Decades went by, and the now ancient emperor who, in the course of his searching had encountered many great things which enriched the lives of his subjects, finally lay dying, unfulfilled in his quest. Defeated and exhausted, he called his trusted advisor to his side to unburden himself of this final disappointment.
"You were right to advise me not to seek the blue monkeys," he said, "for i have failed most miserably in finding them even though it was my keenest objective over these last many years since my wife died." And the counselor smiled, "Ah, but sire, your disobedience has been my greatest achievement. For i knew you would go seeking them the moment i put the thought of blue monkeys into your head. Forgive me, but it matters not in the least whether or not you found them; i knew that the pursuit of them would save you from the grief that was consuming you when your young bride passed away from this life. --That you had more to accomplish in this world."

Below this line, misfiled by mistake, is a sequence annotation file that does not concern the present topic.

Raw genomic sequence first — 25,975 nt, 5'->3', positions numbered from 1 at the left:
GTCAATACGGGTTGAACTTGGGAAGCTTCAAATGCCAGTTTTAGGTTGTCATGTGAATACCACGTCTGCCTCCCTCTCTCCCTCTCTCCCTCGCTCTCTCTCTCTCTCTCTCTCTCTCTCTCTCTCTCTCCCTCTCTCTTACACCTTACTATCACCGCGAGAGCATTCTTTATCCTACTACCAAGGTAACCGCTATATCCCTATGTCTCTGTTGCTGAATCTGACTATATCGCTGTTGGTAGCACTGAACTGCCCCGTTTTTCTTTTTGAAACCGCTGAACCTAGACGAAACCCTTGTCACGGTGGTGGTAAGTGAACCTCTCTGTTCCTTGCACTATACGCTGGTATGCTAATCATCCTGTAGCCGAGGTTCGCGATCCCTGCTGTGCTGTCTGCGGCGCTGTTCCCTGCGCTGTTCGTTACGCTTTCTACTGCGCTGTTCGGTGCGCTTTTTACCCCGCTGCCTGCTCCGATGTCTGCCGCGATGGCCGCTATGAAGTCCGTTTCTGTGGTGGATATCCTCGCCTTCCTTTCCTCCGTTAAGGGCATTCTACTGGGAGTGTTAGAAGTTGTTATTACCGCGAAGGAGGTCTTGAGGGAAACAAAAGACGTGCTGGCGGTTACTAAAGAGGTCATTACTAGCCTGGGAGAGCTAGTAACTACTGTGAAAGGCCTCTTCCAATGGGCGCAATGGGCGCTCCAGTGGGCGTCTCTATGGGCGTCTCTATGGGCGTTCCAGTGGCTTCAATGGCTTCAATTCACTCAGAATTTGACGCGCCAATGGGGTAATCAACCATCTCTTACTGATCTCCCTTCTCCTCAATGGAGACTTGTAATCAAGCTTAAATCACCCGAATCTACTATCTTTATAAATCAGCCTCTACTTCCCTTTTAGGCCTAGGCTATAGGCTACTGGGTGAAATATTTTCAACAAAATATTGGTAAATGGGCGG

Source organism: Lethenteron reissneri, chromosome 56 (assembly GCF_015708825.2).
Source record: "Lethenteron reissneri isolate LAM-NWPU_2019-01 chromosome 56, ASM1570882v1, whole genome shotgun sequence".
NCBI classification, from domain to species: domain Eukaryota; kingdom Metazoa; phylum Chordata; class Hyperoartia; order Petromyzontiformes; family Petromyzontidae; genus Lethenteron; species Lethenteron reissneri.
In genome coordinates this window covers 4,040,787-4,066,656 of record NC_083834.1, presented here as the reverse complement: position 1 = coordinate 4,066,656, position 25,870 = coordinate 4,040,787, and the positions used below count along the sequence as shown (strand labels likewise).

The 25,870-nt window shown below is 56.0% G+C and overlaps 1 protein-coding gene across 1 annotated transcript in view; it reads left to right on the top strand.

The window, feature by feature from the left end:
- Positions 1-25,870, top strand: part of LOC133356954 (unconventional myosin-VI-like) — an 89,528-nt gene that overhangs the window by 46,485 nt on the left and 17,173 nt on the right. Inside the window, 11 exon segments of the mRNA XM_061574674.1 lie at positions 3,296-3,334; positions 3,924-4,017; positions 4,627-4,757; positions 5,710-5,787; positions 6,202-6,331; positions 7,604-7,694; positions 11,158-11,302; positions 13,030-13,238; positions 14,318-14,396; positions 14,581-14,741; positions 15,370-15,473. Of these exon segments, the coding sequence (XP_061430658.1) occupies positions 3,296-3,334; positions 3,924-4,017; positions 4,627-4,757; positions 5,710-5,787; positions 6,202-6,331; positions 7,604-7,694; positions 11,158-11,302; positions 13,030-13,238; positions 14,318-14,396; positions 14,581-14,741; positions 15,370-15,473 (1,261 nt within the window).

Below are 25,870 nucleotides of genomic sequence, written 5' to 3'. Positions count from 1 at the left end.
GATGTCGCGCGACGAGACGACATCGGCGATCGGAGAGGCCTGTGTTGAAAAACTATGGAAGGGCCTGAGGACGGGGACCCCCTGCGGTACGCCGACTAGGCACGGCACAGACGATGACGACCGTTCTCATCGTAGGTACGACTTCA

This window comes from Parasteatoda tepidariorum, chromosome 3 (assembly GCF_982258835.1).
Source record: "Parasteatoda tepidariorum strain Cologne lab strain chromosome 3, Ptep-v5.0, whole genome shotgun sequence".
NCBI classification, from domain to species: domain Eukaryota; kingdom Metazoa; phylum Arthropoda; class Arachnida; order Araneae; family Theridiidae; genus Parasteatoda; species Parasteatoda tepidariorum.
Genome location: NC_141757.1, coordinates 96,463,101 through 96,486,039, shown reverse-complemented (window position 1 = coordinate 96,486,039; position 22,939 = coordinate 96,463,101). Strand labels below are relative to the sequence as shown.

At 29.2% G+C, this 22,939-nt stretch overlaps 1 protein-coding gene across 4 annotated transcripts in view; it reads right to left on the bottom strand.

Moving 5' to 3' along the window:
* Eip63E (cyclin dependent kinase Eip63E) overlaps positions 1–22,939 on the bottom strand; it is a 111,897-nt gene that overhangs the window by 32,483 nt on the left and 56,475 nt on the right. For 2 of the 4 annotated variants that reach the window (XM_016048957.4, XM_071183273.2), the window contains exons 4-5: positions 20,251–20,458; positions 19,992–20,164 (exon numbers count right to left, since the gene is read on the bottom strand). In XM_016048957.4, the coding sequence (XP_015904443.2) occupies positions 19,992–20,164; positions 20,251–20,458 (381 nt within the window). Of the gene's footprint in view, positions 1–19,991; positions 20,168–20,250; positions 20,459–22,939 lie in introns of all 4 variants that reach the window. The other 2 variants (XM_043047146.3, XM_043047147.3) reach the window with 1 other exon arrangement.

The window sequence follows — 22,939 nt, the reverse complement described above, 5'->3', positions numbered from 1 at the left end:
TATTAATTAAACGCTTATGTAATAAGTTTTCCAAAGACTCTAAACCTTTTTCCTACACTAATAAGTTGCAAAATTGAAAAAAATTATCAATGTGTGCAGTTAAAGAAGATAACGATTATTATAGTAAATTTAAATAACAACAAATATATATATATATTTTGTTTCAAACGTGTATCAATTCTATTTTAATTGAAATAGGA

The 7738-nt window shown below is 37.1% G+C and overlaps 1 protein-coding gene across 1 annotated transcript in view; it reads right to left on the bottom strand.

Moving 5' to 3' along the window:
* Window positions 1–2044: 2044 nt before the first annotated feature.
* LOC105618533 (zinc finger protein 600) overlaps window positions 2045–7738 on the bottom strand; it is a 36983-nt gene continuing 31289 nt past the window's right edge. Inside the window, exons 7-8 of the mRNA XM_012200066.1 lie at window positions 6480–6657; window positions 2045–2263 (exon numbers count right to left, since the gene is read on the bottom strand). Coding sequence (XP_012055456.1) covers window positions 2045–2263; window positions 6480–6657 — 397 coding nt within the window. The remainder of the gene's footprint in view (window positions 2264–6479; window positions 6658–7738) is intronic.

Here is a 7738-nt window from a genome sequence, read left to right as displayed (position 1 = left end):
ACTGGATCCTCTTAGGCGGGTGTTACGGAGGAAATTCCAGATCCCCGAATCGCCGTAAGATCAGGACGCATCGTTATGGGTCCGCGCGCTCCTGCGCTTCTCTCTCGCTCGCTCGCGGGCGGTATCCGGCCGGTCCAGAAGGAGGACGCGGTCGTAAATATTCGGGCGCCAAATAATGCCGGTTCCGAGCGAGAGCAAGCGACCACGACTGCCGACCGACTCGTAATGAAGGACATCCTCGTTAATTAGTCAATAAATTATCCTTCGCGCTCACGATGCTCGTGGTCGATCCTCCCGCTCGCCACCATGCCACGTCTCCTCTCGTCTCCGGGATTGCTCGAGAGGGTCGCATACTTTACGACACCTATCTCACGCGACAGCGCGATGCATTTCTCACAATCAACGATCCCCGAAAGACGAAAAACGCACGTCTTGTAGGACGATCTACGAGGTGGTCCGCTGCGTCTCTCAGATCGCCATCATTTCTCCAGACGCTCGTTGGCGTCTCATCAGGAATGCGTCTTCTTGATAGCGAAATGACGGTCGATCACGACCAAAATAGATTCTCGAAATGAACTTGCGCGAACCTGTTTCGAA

"And so you have," the counselor continued, "and so your 'failure' is the boon of your loyal subjects. See how our culture has blossomed in the wake of your diplomacy and courage! See how our children are educated about the worlds beyond our city walls!! See how people smile even at strangers, all because of blue monkeys that you could not find!! Sire, you are the greatest emperor this land has ever known."
But his praise fell on deaf ears: the emperor had slipped away in the midst of the counselor's absolution, to join his patient bride in Heaven, amid a sweeping, whooping crowd of eager blue monkeys.
I love that story. And so my dilemma remains as it was when i left off with these little faces a few years ago, which kind ARE they??? Are they naughty 'monkey tricks' or agents of divine guidance?